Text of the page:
Hello,

I've slowly been working on my '74.  I have had it apart for about a year.  I have taken the body off the chassis and had it blasted and have started the restore with the chassis and engine.  I desparately need some help with the engine stuff.  I am mechanically inclined, but time was not on my side, so I sent my engine to Just Vee Dubs.  This company is no longer in business.  In fact, they change business names on a regular basis - Vdubs World was the latest I could find.  Big crooks - stay away.  Anyway, I got my engine back with some new stuff installed, but I'm trying to get all the pieces that were not sent back.  I have the Bentley Manual, but it doesn't show very good pics of the lower cooling tins.  I have tins mounted between the cylinders and the pushrod tubes, but I remember another set of tins that was level with the bottom of the oil pan.  Anyone know what I'm talking about?  Does anyone have a picture of the lower tins installed?  Also, can anyone tell me how I can tell if my engine has been upgraded to a 1776cc?  Any help would be greatly appreciated.  How can I verify that my cooling flaps are fixed open so my engine doesn't roast?  I didn't get my thermostat assembly back either.  Thanks. 
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MY72BUG
Hi Weshope:  All is not lost even though this bug outfit did you some ill deeds.  I have looked through my books and it is difficult to find any diagrams showing the cooling tin.  The parts you are talking about can be found in the CIP1 catalogue which is available by clicking on their advertisement in this site.  Go to the site and enter " engine tin " in the search.  Look for part # C13-8948.  These are the lower sections that bolt onto the lower edge of the engine case ( oil pan )  You can see two of these tapped holes on each side of the casting.  The right side is two piece, the left is one.  The other sides bolt onto the heat exchangers.  The upper part of the curve bolts onto the upper front engine tin.  If you have all of the bits it fits together in a very logical pattern.  ALL of this tin is important for keeping your engine running cool.  As for the cooling louvres there is a flat joining rod under the opening for the cooling fan on the " dog house "  It joins the driver's side ( cyl. 3 and 4 ) louvres to the passenger's side ( Cyl. 1 and 2 ) louvres.  If you pull toward you on the 1and2 side the louvres open on both sides.  If you push away the louvres close.  The thermostat accomplishes this.  As mine is a summer only car I have wired open my cooling louvres and have never had trouble with my engine.  If the thermostat system was ultra reliable I might consider attaching a thermostat.  I have more to fear from overheating an engine than I do from running a bit cool and paying the price with higher gas consumption.  Check out part # VWC 113198 100 This shows a whole cooling tin set.  With the larger pieces in place the smaller pieces will fill in the holes until the whole unit is shrouded.  Try to find a local VW club or check out a meet where a lot of owners get together.  Where abouts do you live?  There should be people near you who share your interest and who will not rip you off.   As for your 1776,  the only way that I would be able to tell the size would be to remove the head and mike the inside diameter of the cylinder bore.  Nothing externally can give you that information especially if the rebuilder has already jerked you around.  The stock pistons are ( I believe ) 85.5 mm and the 1776CC are  90mm.  I may stand corrected on that one.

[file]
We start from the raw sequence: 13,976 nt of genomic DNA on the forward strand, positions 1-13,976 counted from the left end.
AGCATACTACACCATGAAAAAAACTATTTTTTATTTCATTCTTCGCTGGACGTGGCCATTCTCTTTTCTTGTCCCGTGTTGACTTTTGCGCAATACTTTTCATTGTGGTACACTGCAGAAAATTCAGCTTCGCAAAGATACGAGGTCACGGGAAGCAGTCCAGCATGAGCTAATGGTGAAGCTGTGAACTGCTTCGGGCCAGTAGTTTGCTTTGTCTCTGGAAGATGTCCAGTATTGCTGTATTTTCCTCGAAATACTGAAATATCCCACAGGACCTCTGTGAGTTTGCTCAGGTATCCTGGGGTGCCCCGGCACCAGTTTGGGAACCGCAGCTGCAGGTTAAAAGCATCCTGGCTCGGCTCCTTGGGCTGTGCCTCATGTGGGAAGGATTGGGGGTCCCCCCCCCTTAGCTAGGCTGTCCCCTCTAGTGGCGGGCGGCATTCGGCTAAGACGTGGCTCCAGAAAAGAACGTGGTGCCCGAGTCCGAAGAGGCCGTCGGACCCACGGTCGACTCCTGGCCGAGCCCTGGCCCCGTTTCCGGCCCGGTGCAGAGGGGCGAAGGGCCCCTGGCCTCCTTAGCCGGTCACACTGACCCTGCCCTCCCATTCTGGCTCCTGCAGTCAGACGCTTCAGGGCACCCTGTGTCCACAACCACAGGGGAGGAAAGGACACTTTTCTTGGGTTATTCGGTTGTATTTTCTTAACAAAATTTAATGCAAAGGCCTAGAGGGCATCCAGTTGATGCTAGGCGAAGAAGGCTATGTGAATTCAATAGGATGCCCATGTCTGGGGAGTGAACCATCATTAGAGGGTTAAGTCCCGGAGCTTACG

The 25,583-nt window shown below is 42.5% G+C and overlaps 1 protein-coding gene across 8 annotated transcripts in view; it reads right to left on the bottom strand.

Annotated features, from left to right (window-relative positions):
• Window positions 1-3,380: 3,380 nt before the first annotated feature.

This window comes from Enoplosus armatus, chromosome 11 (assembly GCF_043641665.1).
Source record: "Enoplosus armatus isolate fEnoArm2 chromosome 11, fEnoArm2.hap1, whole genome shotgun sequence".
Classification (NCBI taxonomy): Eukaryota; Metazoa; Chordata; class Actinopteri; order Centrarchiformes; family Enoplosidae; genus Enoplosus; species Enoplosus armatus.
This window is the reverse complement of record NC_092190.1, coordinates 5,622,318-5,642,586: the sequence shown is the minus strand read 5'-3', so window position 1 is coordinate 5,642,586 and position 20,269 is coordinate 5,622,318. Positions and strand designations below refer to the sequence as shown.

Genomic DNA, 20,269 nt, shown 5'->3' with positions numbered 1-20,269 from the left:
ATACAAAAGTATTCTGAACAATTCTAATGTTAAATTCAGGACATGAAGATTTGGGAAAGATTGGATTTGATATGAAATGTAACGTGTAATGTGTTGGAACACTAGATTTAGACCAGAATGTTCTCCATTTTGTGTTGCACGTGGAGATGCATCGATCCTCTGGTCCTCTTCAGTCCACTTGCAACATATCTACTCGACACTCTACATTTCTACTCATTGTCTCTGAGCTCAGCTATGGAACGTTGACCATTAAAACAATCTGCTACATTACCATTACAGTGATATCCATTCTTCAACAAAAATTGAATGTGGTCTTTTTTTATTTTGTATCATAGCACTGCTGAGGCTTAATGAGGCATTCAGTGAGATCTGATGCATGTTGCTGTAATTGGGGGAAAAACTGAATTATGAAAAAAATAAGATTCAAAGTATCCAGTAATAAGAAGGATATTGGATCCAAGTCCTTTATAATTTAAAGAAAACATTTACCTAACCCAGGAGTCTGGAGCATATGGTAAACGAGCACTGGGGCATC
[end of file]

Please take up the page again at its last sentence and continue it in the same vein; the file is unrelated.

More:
When your project is underway, register your convertible on the international Beetle convertible registry in Germany.  The multilingual web site is at TYP15.com. MY72BUG is entry #330.   Good luck with the project.  If I find any better pictures of cooling tin I will let you know.   Dan ( MY72BUG) in Goderich, Ontario, Canada

I'd rather have a partial bottle in front of me than a partial frontal lobotomy.
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Thanks for all the info.  I have located a guy in Johnson City that has tons of old VW parts and as much knowledge to go with them.  I was able to buy the tins from him.  I asked him about having the thermostat and cooling flaps vs. not having them and he says it depends on who you talk to.  He says he likes to put them back in if the engine had them when he gets it in his shop.  What's your opinion on the cooling system?  Living in TN, it gets hot in the summers.  The winters aren't too bad - nothing like Winnipeg in the winter or Ontario. 

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MY72BUG
Your mechanic is right - everybody has a different perspective on this.  My car is a summer car so I can get by without a thermostat.  I do let her warm up a bit in the driveway before I hit the road and for the first mile or so I may get a stall when I come to a stop.  After that all is clear sailing.  What I know I will NOT have is a stuck thermostat causing my engine to overheat and this is an all too frequent issue with these old cars.  My louvres are wired open - dead safe.  Now; if I was using my Beetle in cool or cold weather, I would not be without a thermostat - otherwise your engine would never warm up, your mileage would suffer and the engine would be labouring all the time.  SO.  In my opinion, if your mechanic can guarantee that your thermostat will be a model citizen and do its duty flawlessly, go for it.  If not - wire it open and play it safe.  Any other input out there?  Dan (MY72BUG) in Goderich  ( 34 degrees C. 92 F. today - we don't need no stinking thermostat in this heat )
I'd rather have a partial bottle in front of me than a partial frontal lobotomy.
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